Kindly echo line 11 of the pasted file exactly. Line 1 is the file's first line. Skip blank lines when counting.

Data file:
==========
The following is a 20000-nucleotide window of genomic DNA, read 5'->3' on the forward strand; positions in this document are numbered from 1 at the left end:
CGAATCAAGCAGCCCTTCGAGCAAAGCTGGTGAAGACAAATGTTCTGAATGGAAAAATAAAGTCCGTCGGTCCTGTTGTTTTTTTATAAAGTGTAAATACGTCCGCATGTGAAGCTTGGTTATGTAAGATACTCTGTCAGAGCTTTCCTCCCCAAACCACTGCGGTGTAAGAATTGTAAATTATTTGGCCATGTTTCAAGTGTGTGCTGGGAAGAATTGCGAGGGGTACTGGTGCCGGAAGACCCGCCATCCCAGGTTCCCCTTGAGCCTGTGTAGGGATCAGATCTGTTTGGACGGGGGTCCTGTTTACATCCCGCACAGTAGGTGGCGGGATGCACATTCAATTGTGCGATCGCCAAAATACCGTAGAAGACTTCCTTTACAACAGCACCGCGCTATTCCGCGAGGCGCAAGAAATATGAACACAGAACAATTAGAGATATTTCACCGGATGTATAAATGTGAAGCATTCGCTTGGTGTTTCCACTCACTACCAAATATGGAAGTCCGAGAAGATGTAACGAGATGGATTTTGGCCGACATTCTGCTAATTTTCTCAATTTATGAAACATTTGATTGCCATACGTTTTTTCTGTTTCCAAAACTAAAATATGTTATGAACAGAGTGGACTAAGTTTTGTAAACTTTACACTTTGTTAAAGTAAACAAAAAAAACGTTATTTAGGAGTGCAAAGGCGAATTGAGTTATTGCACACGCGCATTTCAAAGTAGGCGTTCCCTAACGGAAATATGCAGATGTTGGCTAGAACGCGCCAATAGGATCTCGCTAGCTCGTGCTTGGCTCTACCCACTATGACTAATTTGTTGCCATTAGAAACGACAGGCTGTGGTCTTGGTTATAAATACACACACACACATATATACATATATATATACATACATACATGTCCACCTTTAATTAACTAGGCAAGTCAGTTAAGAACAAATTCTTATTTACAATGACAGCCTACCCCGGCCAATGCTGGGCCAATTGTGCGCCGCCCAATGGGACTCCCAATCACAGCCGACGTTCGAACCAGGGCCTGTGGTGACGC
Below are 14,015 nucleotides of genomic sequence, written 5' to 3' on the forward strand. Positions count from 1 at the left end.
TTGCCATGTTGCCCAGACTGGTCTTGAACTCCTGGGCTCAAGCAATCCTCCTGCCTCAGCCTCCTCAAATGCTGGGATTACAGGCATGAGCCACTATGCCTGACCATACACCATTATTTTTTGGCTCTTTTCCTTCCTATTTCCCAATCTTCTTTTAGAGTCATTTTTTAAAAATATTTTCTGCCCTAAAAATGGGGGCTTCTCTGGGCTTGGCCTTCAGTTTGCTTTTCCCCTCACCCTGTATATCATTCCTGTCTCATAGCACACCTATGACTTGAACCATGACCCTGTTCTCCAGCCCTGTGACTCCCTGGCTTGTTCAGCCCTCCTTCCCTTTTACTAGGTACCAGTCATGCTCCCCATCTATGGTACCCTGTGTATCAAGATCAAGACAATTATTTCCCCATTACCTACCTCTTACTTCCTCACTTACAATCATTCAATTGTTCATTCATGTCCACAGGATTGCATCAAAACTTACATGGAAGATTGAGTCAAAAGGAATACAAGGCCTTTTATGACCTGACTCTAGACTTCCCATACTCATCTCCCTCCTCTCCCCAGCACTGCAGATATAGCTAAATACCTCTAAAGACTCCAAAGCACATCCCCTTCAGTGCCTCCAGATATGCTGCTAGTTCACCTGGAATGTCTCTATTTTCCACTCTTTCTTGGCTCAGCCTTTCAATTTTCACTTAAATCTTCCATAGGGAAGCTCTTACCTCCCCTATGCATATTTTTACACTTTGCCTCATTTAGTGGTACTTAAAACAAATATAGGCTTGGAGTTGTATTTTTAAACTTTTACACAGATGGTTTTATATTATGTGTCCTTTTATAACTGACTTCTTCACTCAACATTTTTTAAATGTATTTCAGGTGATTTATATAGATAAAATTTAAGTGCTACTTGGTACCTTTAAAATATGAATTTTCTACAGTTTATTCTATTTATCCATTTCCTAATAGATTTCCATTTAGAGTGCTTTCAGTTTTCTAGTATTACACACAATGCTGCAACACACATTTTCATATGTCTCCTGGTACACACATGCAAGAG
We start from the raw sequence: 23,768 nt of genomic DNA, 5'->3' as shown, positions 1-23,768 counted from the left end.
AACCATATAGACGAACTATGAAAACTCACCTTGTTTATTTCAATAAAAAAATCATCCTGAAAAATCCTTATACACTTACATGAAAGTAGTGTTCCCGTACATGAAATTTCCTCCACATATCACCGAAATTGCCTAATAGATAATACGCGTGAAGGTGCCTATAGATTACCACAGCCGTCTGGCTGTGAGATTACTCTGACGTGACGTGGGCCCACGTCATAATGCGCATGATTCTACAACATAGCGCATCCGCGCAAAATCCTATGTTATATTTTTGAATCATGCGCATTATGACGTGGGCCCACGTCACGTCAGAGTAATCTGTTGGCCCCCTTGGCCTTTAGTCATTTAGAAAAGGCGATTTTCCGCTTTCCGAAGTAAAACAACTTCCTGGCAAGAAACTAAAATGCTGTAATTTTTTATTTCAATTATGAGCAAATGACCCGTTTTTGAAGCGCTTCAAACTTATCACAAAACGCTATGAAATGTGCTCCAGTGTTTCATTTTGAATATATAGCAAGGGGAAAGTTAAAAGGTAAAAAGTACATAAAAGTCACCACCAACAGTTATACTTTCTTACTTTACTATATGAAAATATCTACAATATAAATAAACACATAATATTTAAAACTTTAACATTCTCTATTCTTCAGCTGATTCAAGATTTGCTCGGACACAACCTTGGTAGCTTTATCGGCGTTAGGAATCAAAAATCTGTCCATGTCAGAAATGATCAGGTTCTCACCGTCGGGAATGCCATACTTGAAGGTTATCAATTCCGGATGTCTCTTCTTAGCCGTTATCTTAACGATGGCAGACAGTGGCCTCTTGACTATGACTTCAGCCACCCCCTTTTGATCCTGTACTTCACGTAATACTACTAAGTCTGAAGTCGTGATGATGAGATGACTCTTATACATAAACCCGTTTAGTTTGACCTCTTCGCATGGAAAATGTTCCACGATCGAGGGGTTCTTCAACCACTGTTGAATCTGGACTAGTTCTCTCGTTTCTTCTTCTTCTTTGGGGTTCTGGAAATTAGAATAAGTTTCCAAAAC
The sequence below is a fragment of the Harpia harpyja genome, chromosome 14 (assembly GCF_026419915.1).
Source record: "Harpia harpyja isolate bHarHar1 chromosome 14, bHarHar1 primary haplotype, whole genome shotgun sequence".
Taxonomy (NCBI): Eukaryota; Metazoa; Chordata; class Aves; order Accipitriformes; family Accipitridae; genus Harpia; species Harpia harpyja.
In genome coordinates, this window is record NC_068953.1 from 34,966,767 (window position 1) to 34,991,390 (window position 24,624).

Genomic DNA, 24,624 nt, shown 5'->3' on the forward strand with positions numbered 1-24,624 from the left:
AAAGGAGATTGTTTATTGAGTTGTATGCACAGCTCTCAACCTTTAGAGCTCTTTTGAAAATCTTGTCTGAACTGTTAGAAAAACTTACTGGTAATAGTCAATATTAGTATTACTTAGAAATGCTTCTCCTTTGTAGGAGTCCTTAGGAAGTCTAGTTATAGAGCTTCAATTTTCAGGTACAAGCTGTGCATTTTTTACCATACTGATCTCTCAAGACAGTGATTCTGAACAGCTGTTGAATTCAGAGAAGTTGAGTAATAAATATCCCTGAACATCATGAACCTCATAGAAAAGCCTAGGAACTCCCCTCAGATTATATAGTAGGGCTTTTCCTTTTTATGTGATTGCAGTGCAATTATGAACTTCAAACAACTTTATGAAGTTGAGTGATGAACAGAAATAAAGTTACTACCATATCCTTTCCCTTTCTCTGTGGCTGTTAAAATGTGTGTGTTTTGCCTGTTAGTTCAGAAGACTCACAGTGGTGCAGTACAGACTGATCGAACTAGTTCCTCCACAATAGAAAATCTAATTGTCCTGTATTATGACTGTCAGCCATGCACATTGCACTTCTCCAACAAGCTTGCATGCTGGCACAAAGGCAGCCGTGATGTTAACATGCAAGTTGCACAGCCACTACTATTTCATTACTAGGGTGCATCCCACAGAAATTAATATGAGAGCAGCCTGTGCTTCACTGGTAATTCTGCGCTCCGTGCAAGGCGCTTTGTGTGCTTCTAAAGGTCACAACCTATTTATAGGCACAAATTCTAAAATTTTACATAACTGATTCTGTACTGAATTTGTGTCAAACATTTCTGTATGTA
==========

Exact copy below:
Genomic DNA, 24,624 nt, shown 5'->3' on the forward strand with positions numbered 1-24,624 from the left: